An animal rights group in Lebanon is caring for three dehydrated, maggot-infested Siberian tiger cubs that were rescued on their way to a zoo in neighbouring war-ravaged Syria.
Animals Lebanon said yesterday that its members rescued the cubs earlier this week after they had spent more than a week cooped up inside a cramped crate in “unacceptable” conditions at the Beirut airport.
The cubs flew into Lebanon from Ukraine on March 7 and were supposed to travel on to a zoo in neighbouring Syria.
Instead, due to apparent confusion about their travel arrangements, they spent a week inside the wooden crate at the Beirut airport, said Animals Lebanon’s Vice President Maggie Shaarawi.
“Everything was wrong. There was no tray in the crate for them to urinate. They were swimming in their faeces and urine. There was no bowl for water,” Shaarawi said.
Images published by Animals Lebanon show the weak cubs, covered in maggots and faeces, squirming in the small crate as volunteers from the group work to crack open the box.
The crate is screwed together, with just small holes for ventilation.
Its volume is barely a third of a cubic metre (11 cubic feet), according to the NGO.
When the group heard about the shipment, they began petitioning the Ministry of Agriculture to investigate the conditions and apply relevant international and Lebanese conventions. In July, Lebanon’s Agriculture Ministry issued a decree to stop the trafficking of big cats — like lions, tigers, and pumas — and force zoos to register formally.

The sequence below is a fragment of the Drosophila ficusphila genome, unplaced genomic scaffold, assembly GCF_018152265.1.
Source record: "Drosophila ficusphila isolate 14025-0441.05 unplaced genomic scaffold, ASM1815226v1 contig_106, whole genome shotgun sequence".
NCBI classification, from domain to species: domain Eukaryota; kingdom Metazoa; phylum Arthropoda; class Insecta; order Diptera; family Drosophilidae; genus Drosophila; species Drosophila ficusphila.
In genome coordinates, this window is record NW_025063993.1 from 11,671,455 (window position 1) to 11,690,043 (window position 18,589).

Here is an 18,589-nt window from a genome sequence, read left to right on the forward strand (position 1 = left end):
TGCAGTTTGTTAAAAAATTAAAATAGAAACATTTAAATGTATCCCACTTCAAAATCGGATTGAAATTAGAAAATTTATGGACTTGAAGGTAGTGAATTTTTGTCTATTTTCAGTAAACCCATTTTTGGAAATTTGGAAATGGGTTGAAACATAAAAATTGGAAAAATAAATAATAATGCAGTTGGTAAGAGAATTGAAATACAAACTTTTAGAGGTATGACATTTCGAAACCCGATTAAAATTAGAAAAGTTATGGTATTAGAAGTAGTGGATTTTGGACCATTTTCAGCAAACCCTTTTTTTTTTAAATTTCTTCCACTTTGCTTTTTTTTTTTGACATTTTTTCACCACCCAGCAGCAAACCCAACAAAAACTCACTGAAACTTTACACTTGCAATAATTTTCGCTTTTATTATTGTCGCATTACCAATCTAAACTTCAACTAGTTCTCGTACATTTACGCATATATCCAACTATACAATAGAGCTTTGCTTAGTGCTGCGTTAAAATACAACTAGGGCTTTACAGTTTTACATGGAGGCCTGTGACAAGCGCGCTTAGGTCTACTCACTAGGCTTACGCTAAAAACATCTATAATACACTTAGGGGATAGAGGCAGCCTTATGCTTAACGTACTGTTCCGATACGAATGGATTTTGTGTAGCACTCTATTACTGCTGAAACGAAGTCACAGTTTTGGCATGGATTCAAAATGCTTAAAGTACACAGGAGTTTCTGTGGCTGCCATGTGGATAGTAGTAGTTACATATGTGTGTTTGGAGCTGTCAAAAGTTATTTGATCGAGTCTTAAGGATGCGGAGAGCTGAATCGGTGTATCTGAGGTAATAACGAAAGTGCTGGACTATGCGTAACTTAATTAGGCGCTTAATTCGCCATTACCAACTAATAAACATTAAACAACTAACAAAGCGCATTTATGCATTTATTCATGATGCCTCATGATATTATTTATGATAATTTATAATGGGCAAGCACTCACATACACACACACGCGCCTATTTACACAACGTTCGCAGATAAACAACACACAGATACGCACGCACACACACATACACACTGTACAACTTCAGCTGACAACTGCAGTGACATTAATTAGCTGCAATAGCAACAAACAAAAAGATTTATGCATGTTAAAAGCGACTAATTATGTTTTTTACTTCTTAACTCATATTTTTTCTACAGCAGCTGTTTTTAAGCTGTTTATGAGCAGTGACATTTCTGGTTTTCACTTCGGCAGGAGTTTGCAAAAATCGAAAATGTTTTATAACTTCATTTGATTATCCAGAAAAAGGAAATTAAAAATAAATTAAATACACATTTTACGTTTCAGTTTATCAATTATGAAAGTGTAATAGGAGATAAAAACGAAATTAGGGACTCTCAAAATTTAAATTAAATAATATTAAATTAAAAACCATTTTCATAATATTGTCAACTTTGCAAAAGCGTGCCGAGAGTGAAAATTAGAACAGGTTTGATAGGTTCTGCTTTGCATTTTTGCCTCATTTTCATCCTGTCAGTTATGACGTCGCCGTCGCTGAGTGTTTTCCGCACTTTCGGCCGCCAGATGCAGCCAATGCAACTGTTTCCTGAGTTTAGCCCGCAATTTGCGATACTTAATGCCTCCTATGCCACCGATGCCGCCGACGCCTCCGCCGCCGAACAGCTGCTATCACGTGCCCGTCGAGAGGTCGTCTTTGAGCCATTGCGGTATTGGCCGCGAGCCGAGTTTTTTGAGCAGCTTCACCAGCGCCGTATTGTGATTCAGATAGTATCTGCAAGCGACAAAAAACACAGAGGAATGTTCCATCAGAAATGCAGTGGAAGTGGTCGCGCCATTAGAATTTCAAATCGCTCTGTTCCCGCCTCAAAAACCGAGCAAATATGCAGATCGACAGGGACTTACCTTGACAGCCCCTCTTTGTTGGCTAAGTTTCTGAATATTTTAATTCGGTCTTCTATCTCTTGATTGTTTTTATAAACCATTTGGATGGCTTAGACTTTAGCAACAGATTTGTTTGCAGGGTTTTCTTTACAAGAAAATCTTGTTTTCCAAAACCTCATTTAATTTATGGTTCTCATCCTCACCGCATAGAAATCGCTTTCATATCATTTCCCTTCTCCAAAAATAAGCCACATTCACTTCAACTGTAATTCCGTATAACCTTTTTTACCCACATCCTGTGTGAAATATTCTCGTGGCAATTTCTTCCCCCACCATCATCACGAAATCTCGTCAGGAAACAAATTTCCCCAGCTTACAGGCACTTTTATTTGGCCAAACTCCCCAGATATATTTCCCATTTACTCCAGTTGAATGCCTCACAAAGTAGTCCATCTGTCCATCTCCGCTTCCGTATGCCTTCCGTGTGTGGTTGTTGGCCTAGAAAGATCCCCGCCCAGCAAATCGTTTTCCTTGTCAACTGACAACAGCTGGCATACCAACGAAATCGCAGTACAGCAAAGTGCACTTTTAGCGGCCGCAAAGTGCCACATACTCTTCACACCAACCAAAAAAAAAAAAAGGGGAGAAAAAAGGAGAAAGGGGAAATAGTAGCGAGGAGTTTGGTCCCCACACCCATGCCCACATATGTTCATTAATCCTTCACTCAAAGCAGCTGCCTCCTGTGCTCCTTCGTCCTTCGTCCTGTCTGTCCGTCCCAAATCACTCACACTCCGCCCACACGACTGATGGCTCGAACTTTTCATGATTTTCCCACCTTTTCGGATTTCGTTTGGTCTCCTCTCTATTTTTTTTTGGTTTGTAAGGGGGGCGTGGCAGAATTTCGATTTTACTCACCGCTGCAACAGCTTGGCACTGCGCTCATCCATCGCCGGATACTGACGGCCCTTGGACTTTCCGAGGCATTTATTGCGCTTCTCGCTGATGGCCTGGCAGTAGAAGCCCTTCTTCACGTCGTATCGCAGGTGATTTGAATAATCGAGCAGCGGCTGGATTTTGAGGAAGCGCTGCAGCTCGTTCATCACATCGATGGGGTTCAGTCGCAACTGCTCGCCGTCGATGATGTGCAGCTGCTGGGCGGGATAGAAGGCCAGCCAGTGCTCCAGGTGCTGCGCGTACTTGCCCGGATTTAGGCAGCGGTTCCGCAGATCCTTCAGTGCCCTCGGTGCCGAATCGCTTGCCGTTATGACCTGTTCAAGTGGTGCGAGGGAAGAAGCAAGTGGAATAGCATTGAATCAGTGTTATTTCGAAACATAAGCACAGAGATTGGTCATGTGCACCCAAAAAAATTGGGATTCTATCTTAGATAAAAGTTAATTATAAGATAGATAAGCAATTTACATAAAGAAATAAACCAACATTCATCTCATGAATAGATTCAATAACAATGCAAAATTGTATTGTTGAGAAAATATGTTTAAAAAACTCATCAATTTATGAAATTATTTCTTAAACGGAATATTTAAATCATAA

Lebanon has also been a member of the Convention on International Trade in Endangered Species (CITES), which regulates the trade of exotic animals, since 2013.
After a week at the airport, Judge Hasan Hamdan ordered the cubs to be released to Animals Lebanon “because of significant concerns for their health and welfare”, the group said. “It took the combined efforts of the ministry of agriculture, customs, and a judge to stop this shipment,” said Animals Lebanon president Lana el-Khalil.
“It is completely unacceptable that these animals have been trapped for seven days in a cage which is soaked in faeces and urine, too small for them to stand, and infested with maggots.” AFP obtained a copy of the CITES permit licensing a “private entrepreneur” in Ukraine with the export of the cubs to the “Samer Alehsenawi Zoo” outside Damascus.
The permit says it “is only valid if the transport conditions conform to the CITES guidelines,” which Animals Lebanon says was not the case.
Shaarawi would not specify where the cubs were located, but said they would remain in the NGO’s care until a court decides “on whether they are returned to the owner”.
The trade of big cats is big business in Lebanon, where the animals are often locked in cramped cages, forced to perform in local circuses, and paraded by wealthy individuals as status symbols.
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